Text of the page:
Kicking a Habit



In a recently released episode of the popular Netflix television drama, House of Cards, one of the main characters is the wife of the Vice President of the United States, Claire.  In one scene, Claire is shown in her home smoking an electronic cigarette.  In prior episodes, the Vice President, Francis, and his wife Claire are shown sharing a nightly cigarette together, reflecting on the day and sharing a moment of solitude contrasting the very hectic lives they lead.  In this scene featuring the electronic cigarette, she jests with Francis about how she wishes it were the real thing, and then Francis shows her the stash of real cigarettes he never threw out as intended.  They light up a conventional cigarette and puff away together.  Some habits die hard.

An e-cigarette is a nifty little gadget; especially for those that have been trying to kick a cigarette habit for years.  It is a battery powered device designed to mimic the experience of smoking an actual cigarette.  Some formulas of the e-cigarette release a nicotine formula, others do not.  And they are blue.

The American Association of Public Health Physicians (AAPHP) says that individuals unwilling to quit tobacco smoking or unable to quit with medical advice and pharmaceutical methods should consider products such as electronic cigarettes for long term use instead of smoking.

In today’s Sunday edition of The New York Times, Sabrina Tavernise writes about the public health effects of e-cigarettes.  She says that a researcher at Boston University argues that e-cigarettes could be the beginning of the end of smoking in America (Travernise, 2014).  This sounds like good news.  However, the professor of medicine and this researcher’s mentor is convinced that e-cigarettes may actually erase the hard-fought progress to reduce the number of people smoking over the last fifty years.  How could this be?

Researchers are saying that not many people who are smoking conventional cigarettes are actually switching to electronic cigarettes.  It seems that they are smoking both.  In addition, researchers are contemplating that by smoking electronic cigarettes, smokers may actually be prolonging the habit, by offering a dose of nicotine at times when getting one from a traditional cigarette is inconvenient or illegal (Travernise, 2014).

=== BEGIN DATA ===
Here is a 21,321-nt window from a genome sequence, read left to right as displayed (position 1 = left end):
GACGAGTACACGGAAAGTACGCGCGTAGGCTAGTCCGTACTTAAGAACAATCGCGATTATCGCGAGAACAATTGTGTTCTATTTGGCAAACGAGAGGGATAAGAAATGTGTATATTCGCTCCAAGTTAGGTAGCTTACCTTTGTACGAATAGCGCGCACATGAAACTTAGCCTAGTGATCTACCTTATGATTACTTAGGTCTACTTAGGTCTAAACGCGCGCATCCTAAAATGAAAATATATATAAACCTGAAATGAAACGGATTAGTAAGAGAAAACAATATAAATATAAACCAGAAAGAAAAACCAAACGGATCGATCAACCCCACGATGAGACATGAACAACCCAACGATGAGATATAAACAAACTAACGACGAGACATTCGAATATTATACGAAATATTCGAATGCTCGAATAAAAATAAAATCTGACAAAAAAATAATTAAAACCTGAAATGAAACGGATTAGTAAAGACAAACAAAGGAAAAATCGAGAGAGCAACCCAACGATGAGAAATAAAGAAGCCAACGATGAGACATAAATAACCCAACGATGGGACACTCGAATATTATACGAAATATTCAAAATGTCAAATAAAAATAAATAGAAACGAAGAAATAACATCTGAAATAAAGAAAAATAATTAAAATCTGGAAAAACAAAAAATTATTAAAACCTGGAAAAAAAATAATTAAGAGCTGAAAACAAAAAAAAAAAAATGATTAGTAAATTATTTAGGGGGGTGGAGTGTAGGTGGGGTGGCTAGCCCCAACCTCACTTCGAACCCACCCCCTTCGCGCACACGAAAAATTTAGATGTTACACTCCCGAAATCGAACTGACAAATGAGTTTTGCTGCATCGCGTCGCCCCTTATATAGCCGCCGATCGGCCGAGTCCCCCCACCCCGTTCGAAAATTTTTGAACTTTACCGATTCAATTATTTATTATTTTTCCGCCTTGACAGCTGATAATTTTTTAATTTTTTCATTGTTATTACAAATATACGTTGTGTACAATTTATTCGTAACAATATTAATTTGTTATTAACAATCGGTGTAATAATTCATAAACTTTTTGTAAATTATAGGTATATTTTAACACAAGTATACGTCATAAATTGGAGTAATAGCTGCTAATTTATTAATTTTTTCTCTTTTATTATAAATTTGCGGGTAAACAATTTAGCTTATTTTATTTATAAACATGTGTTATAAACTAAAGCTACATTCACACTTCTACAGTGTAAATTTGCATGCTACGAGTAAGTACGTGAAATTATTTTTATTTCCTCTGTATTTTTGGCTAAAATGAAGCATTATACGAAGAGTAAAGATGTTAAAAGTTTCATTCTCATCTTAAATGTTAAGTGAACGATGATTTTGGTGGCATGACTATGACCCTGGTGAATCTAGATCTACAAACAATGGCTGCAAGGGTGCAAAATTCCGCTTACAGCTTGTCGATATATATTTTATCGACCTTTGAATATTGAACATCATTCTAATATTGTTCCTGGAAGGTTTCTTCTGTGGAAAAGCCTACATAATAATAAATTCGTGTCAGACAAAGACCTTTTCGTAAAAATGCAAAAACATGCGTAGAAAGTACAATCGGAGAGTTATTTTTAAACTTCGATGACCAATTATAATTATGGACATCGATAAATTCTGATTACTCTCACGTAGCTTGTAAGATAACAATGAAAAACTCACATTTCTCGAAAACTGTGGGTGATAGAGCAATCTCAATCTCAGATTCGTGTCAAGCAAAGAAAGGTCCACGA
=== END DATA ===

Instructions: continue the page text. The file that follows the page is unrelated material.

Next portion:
Some researchers are saying what is even more damaging is that these clever e-cigs are making smoking look “cool” again.  Questions arise concerning the images that our youth are receiving.  Will the advertisements and images of e-cigarettes in the media attract our adolescents for the novelty of the idea and then lead them into an addiction that they otherwise might have avoided.  It seems as though e-cigarettes are not the perfect answer to a very long problem of quitting smoking, they do offer a better alternative for those that want to reduce their intake of tar, but are unable to completely kick their nicotine habit.

Travernise, S. (2014, February 23).  Hot Debate Over E-Cigarettes as Path to Tobacco, or From It. The New York Times, pp. 1A, 18A.





One comment

  1. The addiction to smoking is very difficult to break. When one watches how long it takes many people, the reality of what an addiction means is very real to see. When my father became a Christian, he threw down his cigarettes and never picked up another one. On the other hand, it took my mother over 10 years and three different tries to quit smoking. You raise important points about “mixed” messages for our young people as well as about our health. Time will tell.

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